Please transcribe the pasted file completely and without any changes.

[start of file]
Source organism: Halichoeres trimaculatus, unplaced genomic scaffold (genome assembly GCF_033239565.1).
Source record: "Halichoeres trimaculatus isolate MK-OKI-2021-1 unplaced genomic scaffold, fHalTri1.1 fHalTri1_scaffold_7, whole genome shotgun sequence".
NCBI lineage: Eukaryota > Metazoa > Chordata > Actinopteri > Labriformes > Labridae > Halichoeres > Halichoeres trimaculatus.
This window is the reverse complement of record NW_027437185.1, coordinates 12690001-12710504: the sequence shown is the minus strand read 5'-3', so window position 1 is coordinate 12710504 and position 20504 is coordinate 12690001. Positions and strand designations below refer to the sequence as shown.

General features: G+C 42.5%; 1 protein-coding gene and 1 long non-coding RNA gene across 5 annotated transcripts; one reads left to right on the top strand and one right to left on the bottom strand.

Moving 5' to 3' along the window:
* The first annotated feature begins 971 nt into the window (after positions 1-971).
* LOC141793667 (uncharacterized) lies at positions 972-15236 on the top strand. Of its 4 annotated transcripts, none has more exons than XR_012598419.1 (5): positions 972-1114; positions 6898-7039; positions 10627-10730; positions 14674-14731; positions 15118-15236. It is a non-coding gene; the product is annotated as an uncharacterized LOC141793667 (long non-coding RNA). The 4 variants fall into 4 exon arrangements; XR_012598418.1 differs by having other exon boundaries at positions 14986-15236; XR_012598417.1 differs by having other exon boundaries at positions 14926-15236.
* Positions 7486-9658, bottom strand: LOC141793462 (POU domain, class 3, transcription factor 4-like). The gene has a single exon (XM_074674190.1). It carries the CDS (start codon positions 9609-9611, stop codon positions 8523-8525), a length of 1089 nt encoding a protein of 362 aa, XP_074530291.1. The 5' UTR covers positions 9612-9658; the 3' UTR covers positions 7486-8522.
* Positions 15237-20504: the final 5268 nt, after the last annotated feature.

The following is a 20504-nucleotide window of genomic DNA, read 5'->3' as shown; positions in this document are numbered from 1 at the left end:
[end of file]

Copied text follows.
Source organism: Halichoeres trimaculatus, unplaced genomic scaffold (genome assembly GCF_033239565.1).
Source record: "Halichoeres trimaculatus isolate MK-OKI-2021-1 unplaced genomic scaffold, fHalTri1.1 fHalTri1_scaffold_7, whole genome shotgun sequence".
NCBI lineage: Eukaryota > Metazoa > Chordata > Actinopteri > Labriformes > Labridae > Halichoeres > Halichoeres trimaculatus.
This window is the reverse complement of record NW_027437185.1, coordinates 12690001-12710504: the sequence shown is the minus strand read 5'-3', so window position 1 is coordinate 12710504 and position 20504 is coordinate 12690001. Positions and strand designations below refer to the sequence as shown.

General features: G+C 42.5%; 1 protein-coding gene and 1 long non-coding RNA gene across 5 annotated transcripts; one reads left to right on the top strand and one right to left on the bottom strand.

Moving 5' to 3' along the window:
* The first annotated feature begins 971 nt into the window (after positions 1-971).
* LOC141793667 (uncharacterized) lies at positions 972-15236 on the top strand. Of its 4 annotated transcripts, none has more exons than XR_012598419.1 (5): positions 972-1114; positions 6898-7039; positions 10627-10730; positions 14674-14731; positions 15118-15236. It is a non-coding gene; the product is annotated as an uncharacterized LOC141793667 (long non-coding RNA). The 4 variants fall into 4 exon arrangements; XR_012598418.1 differs by having other exon boundaries at positions 14986-15236; XR_012598417.1 differs by having other exon boundaries at positions 14926-15236.
* Positions 7486-9658, bottom strand: LOC141793462 (POU domain, class 3, transcription factor 4-like). The gene has a single exon (XM_074674190.1). It carries the CDS (start codon positions 9609-9611, stop codon positions 8523-8525), a length of 1089 nt encoding a protein of 362 aa, XP_074530291.1. The 5' UTR covers positions 9612-9658; the 3' UTR covers positions 7486-8522.
* Positions 15237-20504: the final 5268 nt, after the last annotated feature.

The following is a 20504-nucleotide window of genomic DNA, read 5'->3' as shown; positions in this document are numbered from 1 at the left end: